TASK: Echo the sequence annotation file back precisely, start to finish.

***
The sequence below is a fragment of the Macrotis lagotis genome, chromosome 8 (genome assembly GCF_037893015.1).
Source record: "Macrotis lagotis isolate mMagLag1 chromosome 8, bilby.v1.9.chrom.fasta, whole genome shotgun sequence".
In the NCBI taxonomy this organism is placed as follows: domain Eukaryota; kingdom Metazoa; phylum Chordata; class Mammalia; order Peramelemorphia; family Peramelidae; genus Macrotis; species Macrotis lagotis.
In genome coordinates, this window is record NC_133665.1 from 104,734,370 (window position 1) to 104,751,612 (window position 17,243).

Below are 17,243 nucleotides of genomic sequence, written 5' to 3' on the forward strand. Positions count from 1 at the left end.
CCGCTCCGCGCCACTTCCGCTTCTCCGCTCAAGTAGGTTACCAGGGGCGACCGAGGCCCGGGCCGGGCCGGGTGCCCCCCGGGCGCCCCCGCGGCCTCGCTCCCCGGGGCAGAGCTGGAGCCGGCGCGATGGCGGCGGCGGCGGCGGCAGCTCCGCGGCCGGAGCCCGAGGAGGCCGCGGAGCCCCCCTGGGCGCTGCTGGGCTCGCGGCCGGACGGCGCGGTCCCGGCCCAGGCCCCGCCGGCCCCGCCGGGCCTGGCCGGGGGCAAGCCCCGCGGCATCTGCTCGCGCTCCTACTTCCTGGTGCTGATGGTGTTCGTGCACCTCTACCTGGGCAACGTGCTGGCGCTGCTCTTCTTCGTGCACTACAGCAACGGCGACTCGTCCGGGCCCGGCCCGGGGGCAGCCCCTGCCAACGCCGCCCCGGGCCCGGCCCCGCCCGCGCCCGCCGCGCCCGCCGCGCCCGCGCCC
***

The sequence below is a fragment of the Macrotis lagotis genome, chromosome 8 (genome assembly GCF_037893015.1).
Source record: "Macrotis lagotis isolate mMagLag1 chromosome 8, bilby.v1.9.chrom.fasta, whole genome shotgun sequence".
In the NCBI taxonomy this organism is placed as follows: domain Eukaryota; kingdom Metazoa; phylum Chordata; class Mammalia; order Peramelemorphia; family Peramelidae; genus Macrotis; species Macrotis lagotis.
In genome coordinates, this window is record NC_133665.1 from 104,734,370 (window position 1) to 104,751,612 (window position 17,243).

Below are 17,243 nucleotides of genomic sequence, written 5' to 3' on the forward strand. Positions count from 1 at the left end.
CCGCTCCGCGCCACTTCCGCTTCTCCGCTCAAGTAGGTTACCAGGGGCGACCGAGGCCCGGGCCGGGCCGGGTGCCCCCCGGGCGCCCCCGCGGCCTCGCTCCCCGGGGCAGAGCTGGAGCCGGCGCGATGGCGGCGGCGGCGGCGGCAGCTCCGCGGCCGGAGCCCGAGGAGGCCGCGGAGCCCCCCTGGGCGCTGCTGGGCTCGCGGCCGGACGGCGCGGTCCCGGCCCAGGCCCCGCCGGCCCCGCCGGGCCTGGCCGGGGGCAAGCCCCGCGGCATCTGCTCGCGCTCCTACTTCCTGGTGCTGATGGTGTTCGTGCACCTCTACCTGGGCAACGTGCTGGCGCTGCTCTTCTTCGTGCACTACAGCAACGGCGACTCGTCCGGGCCCGGCCCGGGGGCAGCCCCTGCCAACGCCGCCCCGGGCCCGGCCCCGCCCGCGCCCGCCGCGCCCGCCGCGCCCGCGCCC